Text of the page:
Designed for the 4-7 year age group, this resource could be a great at-home resource and a very valuable resource for any Primary School.

Reviewed by Marion Dreadon

The Feel Brave Series
by Avril McDonald, illustrated by Tatiana Minina
Published by Crown Publishing

This series is comprised of the following books: 
The Wolf’s Colourful Coat
ISBN 9781785830204

The Wolf is Not Invited
ISBN 9781785830174

The Wolf and the Shadow Monster
ISBN 9781785830181

The Grand Wolf
ISBN 9781785830198

The Wolf and the Baby Dragon
ISBN 9781785830211

Feel Brave Teaching Guide
ISBN 9781785830167

Book Review: The Case of the Missing Body, by Jenny Powell

Available in bookshops nationwide.

cv_the_case_of_the_missing_bodyIn The Case of the Missing Body, Jenny Powell beautifully renders the strangeness of proprioceptive disorder. People with this disorder lack the natural awareness of where the body is positioned. And so, Powell introduces the book as a kind of detective story. What she is searching for is a body that has always been there, but that she herself has been unable to feel.

In this memoir, Powell explores her own story through Lily. The prologue starts with longing as Powell describes Lily’s simple dream of being able to ride a bicycle. This dream and many others are turned down as Lily struggles with the disorder through ballet and gymnastics classes. Her life becomes defined by surgeries and a cycle of breakage and repair.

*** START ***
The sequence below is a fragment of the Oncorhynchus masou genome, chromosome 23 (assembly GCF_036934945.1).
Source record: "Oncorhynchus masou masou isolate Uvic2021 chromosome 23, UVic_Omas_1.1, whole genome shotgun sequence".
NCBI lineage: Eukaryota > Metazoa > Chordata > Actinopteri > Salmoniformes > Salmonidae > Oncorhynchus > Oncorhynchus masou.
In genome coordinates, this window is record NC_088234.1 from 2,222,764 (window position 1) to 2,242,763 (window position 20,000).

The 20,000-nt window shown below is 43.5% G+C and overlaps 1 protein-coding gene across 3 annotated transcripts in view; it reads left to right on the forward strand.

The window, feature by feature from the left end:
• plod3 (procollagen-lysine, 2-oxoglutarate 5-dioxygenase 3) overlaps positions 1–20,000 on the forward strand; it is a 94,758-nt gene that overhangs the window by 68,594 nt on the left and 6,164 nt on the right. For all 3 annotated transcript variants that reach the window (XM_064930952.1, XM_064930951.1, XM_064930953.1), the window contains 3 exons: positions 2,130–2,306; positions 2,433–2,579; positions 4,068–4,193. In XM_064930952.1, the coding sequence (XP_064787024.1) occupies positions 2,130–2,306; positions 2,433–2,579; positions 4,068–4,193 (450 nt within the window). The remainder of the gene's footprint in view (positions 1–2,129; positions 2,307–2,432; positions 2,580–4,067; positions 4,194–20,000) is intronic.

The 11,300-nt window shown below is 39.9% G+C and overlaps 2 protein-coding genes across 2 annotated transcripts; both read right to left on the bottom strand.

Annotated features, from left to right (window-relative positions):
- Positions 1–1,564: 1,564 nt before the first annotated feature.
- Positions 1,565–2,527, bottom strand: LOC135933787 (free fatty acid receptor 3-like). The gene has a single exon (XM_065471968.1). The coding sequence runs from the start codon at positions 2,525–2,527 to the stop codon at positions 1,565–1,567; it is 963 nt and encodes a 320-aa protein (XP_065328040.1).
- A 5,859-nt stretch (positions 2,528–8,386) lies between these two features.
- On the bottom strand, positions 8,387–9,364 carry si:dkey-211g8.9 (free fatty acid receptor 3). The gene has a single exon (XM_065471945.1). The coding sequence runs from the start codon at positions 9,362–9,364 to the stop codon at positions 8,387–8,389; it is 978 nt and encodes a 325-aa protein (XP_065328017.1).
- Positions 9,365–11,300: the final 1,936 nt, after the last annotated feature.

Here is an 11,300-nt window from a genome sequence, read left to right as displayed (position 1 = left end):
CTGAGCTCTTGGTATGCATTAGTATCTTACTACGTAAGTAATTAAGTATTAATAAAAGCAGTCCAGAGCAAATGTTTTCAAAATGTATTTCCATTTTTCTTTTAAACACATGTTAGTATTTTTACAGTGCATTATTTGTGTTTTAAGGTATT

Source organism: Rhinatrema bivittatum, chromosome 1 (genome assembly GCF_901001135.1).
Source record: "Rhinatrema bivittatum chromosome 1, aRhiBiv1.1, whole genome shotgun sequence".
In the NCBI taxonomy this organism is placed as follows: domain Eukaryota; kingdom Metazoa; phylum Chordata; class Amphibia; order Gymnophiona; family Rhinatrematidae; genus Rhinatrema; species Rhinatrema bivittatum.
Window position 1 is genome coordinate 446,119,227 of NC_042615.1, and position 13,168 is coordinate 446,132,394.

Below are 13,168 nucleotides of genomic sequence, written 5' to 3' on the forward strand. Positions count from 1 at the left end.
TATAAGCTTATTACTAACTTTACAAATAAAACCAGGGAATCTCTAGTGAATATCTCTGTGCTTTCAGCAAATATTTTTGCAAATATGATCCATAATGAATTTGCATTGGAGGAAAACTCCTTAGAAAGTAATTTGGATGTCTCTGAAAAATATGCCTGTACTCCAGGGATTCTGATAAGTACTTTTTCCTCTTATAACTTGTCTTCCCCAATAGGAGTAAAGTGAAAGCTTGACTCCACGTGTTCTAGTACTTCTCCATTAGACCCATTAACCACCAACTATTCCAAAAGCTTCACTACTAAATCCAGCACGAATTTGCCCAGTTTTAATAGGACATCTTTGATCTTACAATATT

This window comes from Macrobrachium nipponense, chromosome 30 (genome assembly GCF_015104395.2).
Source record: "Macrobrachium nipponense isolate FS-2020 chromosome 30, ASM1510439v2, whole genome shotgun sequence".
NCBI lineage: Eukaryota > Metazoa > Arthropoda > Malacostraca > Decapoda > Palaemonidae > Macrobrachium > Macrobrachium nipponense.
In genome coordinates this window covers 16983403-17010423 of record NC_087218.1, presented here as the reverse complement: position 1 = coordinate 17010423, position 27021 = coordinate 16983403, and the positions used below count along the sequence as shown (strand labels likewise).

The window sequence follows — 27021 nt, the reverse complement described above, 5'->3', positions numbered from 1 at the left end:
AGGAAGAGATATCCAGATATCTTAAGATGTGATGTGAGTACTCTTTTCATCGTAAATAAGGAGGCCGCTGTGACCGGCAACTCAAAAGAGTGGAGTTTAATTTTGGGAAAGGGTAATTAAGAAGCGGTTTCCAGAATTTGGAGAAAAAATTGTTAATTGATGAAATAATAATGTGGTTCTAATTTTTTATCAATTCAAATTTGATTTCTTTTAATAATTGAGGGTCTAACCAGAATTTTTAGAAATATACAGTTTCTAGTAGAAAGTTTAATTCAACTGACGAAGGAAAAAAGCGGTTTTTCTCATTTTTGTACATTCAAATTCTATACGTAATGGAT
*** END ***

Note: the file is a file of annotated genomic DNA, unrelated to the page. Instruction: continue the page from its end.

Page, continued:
Lily’s diary entries give a personal insight into her journey. After repeated injuries, she makes a gym appointment to find the joints within her body again. As she works with her physiotherapist Patrick, her sense of self widens within her. When Lily finds movement in her shoulder blades, she describes these joints as “shoulder-blade wings”. Suddenly, her body isn’t just a head with floating thoughts; it comes to be made out of other connecting limbs.

Without the natural grasp of her body that others have the luxury of, Lily turns to her own conscious thoughts in order to ground herself. Again and again, she returns to the idea of herself as a totem pole, and it is this image that keeps her straightening her back and retaining her posture. As Lily describes it, “Here is a way in to my brain, through imaginings”. It is her way of understanding what her own body cannot.

It becomes a learning process not just in finding her body, but having the confidence to continue. This also means continuing her programme at the gym, sometimes going alone, with some sessions that are clumsier than others. Without her own natural sense of her body, she must craft her own out of determination.

At the epilogue, Powell comes back to Lily’s bicycle dream. First, Powell describes other alternate Lilys that have become trapped within wonderland, ones who tumble down rabbit holes and are forever stumbling. Then she finally comes back to the Lily of reality, who still dreams of riding that bike. However, now she is closer than ever and does not stumble as heavily as she used to. She cycles on the tandem bike in the gym and lives “a forever moment on a rented opportunity”. Her flying is a different kind of flying, one that begins and grows with the shoulder blades that she sees as wings, as freedom.

Powell proves that physiotherapy is not just a process concerning the body, but also the mind. The complexity of Lily’s condition is one that requires adjustment and time. The appendix of definitions at the end of the book is also invaluable in further understanding proprioceptive disorder, something I’d never heard of before reading the book.